The Ziel of the marathon is a high: someone puts a medal around your neck, a beer in your hand and everyone cheers; but it is not a finish.

It is a start.

The accomplishment is simply a mile-marker along the path of your life.

The life you want.

A happy life.

I wish that for every person.

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Strong Enough to Move a Deep Freezer

moving day

CrossfitterMama working hard

I used to think phrases like “find your inner strength” were kind of…well…cheesy. Like something that should be written on a gym bag. However, over the past four days I’ve discovered something about myself: I am strong enough to move a deep freezer.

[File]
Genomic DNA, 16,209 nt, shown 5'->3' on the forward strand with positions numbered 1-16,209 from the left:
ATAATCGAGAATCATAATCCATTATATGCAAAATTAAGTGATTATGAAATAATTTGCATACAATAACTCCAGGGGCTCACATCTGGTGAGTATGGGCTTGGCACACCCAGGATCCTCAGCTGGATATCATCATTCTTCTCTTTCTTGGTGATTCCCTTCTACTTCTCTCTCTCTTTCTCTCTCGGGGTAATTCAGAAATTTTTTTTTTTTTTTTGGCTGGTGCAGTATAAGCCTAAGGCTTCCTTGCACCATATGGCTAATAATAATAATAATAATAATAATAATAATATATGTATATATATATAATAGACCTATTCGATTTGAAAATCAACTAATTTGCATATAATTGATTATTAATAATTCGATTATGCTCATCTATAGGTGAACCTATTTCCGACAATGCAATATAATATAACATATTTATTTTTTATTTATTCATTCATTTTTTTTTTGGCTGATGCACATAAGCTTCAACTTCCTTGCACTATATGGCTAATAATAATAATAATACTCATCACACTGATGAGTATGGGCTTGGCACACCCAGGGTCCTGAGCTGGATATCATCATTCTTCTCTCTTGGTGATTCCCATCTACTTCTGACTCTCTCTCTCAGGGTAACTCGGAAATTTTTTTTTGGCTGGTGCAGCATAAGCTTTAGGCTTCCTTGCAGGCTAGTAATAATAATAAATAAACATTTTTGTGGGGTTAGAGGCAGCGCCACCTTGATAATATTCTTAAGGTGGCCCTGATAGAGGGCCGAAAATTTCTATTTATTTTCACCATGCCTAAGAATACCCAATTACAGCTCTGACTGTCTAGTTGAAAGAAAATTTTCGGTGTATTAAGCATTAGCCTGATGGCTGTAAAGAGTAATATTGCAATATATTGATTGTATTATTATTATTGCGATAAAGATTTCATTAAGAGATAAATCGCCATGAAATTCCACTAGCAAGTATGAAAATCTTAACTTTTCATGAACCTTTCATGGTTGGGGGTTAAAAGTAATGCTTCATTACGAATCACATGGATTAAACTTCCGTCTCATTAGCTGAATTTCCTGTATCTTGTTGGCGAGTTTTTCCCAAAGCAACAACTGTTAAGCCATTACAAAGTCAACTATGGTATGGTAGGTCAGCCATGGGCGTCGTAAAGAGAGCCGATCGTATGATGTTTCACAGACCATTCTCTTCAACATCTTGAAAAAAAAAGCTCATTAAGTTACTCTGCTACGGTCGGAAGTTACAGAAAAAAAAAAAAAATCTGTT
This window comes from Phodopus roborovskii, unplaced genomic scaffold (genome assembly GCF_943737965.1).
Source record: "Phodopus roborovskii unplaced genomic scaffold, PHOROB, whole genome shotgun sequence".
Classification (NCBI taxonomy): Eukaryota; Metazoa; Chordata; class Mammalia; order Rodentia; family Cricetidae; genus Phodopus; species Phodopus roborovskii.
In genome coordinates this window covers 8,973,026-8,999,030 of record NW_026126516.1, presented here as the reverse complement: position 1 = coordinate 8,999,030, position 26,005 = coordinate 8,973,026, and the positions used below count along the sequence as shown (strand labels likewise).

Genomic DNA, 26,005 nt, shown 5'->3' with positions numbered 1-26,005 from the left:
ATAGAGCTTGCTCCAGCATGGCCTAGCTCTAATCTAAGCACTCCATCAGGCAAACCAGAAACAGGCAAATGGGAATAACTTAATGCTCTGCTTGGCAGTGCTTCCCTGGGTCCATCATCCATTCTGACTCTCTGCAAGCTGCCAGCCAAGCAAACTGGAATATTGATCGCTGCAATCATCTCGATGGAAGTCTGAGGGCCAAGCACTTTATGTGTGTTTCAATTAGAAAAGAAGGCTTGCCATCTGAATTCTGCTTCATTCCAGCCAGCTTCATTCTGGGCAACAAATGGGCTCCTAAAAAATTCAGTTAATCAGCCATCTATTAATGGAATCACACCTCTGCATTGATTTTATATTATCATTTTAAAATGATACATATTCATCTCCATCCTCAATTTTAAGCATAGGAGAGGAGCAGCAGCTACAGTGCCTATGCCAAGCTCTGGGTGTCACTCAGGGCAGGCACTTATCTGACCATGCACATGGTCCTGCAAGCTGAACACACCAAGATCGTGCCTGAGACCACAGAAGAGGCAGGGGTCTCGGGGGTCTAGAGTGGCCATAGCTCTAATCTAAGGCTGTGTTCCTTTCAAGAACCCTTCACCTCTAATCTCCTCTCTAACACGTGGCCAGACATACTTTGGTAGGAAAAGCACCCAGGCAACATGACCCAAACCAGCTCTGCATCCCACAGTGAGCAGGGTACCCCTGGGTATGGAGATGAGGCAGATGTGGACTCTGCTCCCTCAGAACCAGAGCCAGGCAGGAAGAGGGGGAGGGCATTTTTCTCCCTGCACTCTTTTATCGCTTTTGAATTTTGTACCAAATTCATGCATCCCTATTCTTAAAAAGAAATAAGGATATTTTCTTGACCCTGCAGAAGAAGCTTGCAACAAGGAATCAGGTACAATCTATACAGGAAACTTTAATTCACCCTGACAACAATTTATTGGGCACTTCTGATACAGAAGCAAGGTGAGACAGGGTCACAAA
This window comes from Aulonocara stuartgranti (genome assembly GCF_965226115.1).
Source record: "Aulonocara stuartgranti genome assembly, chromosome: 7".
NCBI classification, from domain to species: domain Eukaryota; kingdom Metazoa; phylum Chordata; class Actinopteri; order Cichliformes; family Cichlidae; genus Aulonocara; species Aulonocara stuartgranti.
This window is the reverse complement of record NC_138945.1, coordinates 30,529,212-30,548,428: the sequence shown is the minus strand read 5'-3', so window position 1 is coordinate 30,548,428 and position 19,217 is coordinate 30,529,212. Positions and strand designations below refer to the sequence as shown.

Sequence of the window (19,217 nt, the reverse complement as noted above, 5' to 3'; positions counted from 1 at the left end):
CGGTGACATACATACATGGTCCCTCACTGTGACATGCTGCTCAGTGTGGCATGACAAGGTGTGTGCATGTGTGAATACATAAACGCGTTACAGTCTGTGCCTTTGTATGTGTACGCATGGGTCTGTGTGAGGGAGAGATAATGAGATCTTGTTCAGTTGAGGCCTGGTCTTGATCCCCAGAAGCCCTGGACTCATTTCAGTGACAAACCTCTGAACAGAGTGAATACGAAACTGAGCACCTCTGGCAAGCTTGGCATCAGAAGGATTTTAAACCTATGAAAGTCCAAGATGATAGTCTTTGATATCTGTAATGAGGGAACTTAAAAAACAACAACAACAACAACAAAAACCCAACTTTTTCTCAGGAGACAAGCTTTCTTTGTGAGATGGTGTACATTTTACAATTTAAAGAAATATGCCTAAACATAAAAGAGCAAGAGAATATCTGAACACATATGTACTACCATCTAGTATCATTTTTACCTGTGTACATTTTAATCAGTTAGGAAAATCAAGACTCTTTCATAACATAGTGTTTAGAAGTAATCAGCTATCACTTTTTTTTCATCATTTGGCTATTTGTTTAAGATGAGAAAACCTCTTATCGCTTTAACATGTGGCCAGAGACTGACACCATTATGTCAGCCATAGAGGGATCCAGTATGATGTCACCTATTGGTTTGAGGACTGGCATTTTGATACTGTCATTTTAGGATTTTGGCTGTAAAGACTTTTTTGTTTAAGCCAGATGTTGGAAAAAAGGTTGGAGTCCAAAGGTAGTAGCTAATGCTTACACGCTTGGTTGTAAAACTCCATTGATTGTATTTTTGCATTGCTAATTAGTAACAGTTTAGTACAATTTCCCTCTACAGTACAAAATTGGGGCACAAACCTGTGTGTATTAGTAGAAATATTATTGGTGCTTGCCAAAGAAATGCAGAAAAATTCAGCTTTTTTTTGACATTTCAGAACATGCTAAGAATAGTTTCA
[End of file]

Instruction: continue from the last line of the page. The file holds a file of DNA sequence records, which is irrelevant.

Sure I had help from my teenage son. Okay, he did most of the lifting on that one. But I did manage to scrape it against the stairwell in such a way that left a nice gash in it, which we will fondly remember whenever we reach for the pineapple-coconut Haagen Dazs.

Moving an entire household is a pain in the ass (and the legs, and the arms, and the hands); and when it is just you and your teenage son, it can be outright comical. And tragic.

Alas poor washing machine, I knew him well Horatio. 

(The washing machine was left behind due to…((ahem)) technical difficulties removing it from the water supply).

When I first realized that as the adult in charge, I was responsible for the entire move (and I wasn’t willing or able to part with the 1,800 euro quoted by the movers, who may or may not have criminal records) I was a little intimidated. My facebook messages that day to certain friends would probably be rated R for foul language and adult emotional themes (if there is such a thing).